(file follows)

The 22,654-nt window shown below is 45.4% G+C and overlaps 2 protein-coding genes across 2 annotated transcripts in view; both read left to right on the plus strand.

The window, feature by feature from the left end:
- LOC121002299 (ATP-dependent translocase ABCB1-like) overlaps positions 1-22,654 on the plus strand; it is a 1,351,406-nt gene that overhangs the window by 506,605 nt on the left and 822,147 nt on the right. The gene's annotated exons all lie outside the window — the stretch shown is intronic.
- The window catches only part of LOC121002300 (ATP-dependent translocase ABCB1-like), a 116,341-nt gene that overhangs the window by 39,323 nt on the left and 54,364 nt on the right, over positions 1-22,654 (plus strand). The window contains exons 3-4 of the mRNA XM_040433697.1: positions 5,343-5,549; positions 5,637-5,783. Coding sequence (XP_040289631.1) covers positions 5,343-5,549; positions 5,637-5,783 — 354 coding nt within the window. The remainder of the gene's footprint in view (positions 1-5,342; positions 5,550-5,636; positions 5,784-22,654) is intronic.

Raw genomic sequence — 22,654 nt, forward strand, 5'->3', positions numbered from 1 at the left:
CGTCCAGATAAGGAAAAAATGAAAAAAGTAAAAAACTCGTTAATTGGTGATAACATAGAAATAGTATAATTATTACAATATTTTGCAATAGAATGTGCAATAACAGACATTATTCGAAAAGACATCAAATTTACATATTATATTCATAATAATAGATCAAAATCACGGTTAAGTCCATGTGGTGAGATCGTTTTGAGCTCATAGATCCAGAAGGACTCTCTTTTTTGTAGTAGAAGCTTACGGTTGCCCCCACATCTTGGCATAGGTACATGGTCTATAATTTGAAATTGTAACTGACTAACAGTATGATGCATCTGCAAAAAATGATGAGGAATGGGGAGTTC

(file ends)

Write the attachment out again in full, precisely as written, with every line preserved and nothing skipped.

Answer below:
The 22,654-nt window shown below is 45.4% G+C and overlaps 2 protein-coding genes across 2 annotated transcripts in view; both read left to right on the plus strand.

The window, feature by feature from the left end:
- LOC121002299 (ATP-dependent translocase ABCB1-like) overlaps positions 1-22,654 on the plus strand; it is a 1,351,406-nt gene that overhangs the window by 506,605 nt on the left and 822,147 nt on the right. The gene's annotated exons all lie outside the window — the stretch shown is intronic.
- The window catches only part of LOC121002300 (ATP-dependent translocase ABCB1-like), a 116,341-nt gene that overhangs the window by 39,323 nt on the left and 54,364 nt on the right, over positions 1-22,654 (plus strand). The window contains exons 3-4 of the mRNA XM_040433697.1: positions 5,343-5,549; positions 5,637-5,783. Coding sequence (XP_040289631.1) covers positions 5,343-5,549; positions 5,637-5,783 — 354 coding nt within the window. The remainder of the gene's footprint in view (positions 1-5,342; positions 5,550-5,636; positions 5,784-22,654) is intronic.

Raw genomic sequence — 22,654 nt, forward strand, 5'->3', positions numbered from 1 at the left:
CGTCCAGATAAGGAAAAAATGAAAAAAGTAAAAAACTCGTTAATTGGTGATAACATAGAAATAGTATAATTATTACAATATTTTGCAATAGAATGTGCAATAACAGACATTATTCGAAAAGACATCAAATTTACATATTATATTCATAATAATAGATCAAAATCACGGTTAAGTCCATGTGGTGAGATCGTTTTGAGCTCATAGATCCAGAAGGACTCTCTTTTTTGTAGTAGAAGCTTACGGTTGCCCCCACATCTTGGCATAGGTACATGGTCTATAATTTGAAATTGTAACTGACTAACAGTATGATGCATCTGCAAAAAATGATGAGGAATGGGGAGTTC